describe("Inventory Stock", function() {
      var stockinhand_item1, item1;
      beforeEach(function() {
          stockinhand_item1=11, item1 = 1;
        });
      afterEach(function() {
          stockinhand_item1=0, item1 = 0;
        });
      //Scenario - 1
      it("Inventory Stock should be updated on sale of an item", function() {    
          expect(stockinhand_item1-item1).toEqual(10);
        });
        it("Inventory Stock should be updated on issue of an item within organization", function() {
            expect(stockinhand_item1-item1).toEqual(10);
        });
        //Scenario - 2
        it("Inventory Stock should be updated on return of an item", function() {
            expect(stockinhand_item1+item1).toEqual(12);
        });
        //Scenario - 3
        it("Inventory Stock should be updated on receiving or procuring new item", function() {
            expect(stockinhand_item1+item1).toEqual(12);
        });
    });
  2. Now, apply the this keyword by using the following code:

    describe("Inventory Stock", function() {
      beforeEach(function() {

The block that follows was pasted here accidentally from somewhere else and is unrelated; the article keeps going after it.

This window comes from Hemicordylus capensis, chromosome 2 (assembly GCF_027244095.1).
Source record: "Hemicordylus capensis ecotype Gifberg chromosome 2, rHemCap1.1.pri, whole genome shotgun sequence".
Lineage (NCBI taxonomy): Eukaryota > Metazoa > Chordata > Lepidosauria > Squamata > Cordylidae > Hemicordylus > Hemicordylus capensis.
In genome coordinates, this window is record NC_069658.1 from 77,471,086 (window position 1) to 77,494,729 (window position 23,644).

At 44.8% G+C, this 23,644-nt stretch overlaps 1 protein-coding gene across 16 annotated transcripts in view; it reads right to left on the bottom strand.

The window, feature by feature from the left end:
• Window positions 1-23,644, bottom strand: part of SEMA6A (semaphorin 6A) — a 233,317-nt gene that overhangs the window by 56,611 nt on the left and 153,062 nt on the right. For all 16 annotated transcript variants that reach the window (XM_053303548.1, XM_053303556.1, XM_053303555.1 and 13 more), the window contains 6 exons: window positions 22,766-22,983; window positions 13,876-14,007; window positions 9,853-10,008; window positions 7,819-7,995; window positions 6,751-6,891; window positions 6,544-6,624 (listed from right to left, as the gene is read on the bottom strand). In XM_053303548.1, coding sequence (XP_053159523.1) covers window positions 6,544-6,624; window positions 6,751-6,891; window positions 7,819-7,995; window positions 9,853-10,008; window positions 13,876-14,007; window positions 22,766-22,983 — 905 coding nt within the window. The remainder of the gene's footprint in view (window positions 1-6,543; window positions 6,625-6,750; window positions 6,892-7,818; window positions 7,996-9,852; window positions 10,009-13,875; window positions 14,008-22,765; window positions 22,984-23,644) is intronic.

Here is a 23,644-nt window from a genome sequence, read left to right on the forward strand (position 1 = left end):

this.stockinhand_item1=11, this.item1 = 1;
          console.log("beforeEach: Stock in hand for item1 before spec execution = " + this.stockinhand_item1);      
        });
      afterEach(function() {
          this.stockinhand_item1=0, this.item1 = 0;
          console.log("afterEach: Stock in hand for item1 once spec executed = " + this.stockinhand_item1);
        });
    
      //Scenario - 1
      it("Inventory Stock should be updated on sale of an item", function() {    
          this.transactionType = "SALE";
          expect(this.stockinhand_item1-this.item1).toEqual(10);
          expect(this.transactionType).toBeDefined();
        });
        it("Inventory Stock should be updated on issue of an item within organization", function() {
            expect(this.stockinhand_item1-this.item1).toEqual(10);
          expect(this.transactionType).toBeUndefined();
        });
    
        //Scenario - 2
        it("Inventory Stock should be updated on return of an item", function() {                expect(this.stockinhand_item1+this.item1).toEqual(12);
          expect(this.transactionType).toBeUndefined();
        });